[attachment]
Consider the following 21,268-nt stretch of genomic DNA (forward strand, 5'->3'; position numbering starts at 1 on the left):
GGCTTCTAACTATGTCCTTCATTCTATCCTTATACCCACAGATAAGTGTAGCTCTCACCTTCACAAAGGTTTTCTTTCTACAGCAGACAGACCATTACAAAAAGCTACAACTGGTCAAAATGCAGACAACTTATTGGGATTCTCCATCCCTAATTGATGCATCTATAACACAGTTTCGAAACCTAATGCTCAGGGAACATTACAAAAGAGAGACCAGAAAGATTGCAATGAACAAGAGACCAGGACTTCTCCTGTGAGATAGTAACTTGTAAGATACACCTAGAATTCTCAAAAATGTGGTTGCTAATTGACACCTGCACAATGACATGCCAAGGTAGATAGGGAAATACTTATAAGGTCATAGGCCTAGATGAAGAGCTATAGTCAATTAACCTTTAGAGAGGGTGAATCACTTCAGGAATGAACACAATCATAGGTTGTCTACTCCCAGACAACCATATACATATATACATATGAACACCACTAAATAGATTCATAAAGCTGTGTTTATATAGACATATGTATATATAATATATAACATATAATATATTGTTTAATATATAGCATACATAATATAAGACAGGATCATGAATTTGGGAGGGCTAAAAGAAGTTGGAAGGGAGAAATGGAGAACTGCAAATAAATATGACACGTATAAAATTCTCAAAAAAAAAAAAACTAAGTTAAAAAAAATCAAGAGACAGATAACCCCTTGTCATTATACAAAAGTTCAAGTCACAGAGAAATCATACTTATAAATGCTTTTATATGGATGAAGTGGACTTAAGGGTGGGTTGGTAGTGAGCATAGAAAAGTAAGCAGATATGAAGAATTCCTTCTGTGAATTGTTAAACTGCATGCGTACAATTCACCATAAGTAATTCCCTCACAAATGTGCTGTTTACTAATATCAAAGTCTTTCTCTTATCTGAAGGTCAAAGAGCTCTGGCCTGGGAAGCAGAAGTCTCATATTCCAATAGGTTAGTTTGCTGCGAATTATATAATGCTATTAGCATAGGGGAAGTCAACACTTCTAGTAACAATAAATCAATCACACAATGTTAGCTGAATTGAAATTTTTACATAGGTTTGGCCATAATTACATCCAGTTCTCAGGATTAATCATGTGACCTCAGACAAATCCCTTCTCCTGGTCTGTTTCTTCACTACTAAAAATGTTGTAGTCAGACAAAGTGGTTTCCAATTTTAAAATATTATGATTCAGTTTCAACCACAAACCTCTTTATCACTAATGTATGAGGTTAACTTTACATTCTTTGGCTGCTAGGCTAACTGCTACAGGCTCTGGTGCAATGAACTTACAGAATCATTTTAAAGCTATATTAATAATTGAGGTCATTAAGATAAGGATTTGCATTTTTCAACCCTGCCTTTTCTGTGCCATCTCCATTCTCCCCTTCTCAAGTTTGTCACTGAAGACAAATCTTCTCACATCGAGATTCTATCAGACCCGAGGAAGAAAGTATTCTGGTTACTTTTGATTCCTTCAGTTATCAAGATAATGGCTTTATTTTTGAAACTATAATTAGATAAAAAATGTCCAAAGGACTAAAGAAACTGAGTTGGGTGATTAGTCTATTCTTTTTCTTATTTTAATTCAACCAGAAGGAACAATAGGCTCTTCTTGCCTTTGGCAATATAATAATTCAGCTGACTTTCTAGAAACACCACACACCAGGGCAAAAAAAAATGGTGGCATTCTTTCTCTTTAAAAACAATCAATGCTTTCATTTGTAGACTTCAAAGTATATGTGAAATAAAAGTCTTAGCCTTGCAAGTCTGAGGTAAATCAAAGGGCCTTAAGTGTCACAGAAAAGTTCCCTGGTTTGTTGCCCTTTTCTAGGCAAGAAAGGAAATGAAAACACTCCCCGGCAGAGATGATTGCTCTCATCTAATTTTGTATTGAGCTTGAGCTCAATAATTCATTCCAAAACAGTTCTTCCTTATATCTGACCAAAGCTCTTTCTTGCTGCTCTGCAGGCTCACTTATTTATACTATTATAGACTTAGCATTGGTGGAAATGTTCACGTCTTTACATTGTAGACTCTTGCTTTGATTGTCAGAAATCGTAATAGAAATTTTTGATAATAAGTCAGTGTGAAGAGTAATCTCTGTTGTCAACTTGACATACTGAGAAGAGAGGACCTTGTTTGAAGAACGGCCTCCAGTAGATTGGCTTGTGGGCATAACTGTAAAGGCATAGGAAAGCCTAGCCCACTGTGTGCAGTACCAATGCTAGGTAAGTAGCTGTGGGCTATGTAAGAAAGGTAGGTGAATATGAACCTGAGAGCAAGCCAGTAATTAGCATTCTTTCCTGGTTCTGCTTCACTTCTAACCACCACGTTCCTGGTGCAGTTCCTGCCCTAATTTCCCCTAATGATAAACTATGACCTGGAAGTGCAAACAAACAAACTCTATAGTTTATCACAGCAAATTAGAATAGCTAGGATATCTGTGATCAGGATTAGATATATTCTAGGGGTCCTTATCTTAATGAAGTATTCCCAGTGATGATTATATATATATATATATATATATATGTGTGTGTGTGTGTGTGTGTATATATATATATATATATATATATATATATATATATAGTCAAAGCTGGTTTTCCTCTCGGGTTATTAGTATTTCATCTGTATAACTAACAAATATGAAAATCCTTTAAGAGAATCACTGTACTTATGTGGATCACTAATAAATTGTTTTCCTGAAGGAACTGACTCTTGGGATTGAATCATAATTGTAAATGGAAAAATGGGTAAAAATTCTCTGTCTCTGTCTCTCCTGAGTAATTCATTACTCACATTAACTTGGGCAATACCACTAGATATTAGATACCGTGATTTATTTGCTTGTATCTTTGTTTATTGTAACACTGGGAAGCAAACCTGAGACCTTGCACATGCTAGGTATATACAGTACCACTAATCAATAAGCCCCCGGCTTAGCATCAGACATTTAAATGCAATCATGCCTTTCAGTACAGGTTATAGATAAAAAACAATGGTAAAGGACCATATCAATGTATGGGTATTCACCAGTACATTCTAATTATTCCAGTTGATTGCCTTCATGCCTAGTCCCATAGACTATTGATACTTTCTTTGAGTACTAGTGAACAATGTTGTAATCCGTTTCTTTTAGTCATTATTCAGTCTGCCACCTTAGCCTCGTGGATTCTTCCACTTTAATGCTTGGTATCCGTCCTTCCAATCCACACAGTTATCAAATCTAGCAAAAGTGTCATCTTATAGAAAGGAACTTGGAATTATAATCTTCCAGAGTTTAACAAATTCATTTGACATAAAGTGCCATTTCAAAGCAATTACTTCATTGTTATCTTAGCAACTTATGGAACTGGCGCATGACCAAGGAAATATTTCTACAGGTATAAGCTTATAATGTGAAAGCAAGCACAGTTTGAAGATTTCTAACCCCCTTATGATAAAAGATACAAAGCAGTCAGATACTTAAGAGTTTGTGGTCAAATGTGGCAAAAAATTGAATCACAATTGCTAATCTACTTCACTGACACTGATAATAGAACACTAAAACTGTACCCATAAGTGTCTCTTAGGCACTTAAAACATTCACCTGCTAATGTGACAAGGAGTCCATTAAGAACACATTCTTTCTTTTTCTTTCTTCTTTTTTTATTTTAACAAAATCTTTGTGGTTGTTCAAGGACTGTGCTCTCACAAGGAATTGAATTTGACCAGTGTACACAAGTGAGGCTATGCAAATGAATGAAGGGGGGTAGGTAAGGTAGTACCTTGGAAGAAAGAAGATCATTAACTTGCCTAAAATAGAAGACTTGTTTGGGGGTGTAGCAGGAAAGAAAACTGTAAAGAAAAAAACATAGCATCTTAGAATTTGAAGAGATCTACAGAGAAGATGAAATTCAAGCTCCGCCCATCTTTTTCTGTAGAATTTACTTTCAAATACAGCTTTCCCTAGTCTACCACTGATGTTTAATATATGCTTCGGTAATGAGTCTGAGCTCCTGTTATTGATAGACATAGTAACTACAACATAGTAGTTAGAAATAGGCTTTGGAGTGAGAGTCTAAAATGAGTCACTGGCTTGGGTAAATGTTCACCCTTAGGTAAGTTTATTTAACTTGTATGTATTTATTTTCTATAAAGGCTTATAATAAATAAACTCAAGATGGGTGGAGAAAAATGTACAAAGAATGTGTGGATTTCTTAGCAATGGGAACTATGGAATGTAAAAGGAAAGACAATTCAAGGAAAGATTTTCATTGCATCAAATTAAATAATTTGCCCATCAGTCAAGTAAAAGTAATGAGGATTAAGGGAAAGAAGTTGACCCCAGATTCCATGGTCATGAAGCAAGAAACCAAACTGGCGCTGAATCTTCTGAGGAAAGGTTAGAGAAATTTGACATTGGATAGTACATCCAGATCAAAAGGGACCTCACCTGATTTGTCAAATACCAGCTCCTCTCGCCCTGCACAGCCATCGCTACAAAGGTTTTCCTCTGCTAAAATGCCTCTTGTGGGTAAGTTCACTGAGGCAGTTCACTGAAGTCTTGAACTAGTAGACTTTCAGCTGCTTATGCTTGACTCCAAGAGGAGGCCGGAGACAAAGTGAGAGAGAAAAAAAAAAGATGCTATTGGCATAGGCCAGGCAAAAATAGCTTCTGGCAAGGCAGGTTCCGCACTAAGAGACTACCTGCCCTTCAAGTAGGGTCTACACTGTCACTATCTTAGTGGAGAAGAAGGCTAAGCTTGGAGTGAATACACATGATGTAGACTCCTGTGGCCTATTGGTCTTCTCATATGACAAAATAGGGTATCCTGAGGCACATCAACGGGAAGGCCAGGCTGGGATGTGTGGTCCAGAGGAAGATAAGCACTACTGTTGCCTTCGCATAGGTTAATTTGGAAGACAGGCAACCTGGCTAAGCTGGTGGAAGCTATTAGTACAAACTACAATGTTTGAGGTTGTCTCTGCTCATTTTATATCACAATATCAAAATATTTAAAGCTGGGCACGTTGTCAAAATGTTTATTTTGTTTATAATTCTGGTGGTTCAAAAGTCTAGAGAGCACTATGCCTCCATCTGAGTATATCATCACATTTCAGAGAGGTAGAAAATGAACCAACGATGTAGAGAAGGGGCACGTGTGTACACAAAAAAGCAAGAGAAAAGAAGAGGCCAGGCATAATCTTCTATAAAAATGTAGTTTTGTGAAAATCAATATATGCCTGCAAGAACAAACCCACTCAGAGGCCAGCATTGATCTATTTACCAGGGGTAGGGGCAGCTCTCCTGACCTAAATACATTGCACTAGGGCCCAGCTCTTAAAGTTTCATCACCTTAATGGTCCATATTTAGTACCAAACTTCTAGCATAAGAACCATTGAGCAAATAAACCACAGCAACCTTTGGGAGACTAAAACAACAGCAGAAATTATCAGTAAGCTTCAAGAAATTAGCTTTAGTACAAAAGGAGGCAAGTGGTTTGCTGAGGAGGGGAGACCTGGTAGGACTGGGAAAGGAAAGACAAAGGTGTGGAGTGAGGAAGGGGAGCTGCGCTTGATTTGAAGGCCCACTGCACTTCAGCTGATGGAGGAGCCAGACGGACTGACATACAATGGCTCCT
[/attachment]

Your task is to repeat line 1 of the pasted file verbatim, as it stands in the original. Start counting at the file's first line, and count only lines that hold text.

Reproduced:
Consider the following 21,268-nt stretch of genomic DNA (forward strand, 5'->3'; position numbering starts at 1 on the left):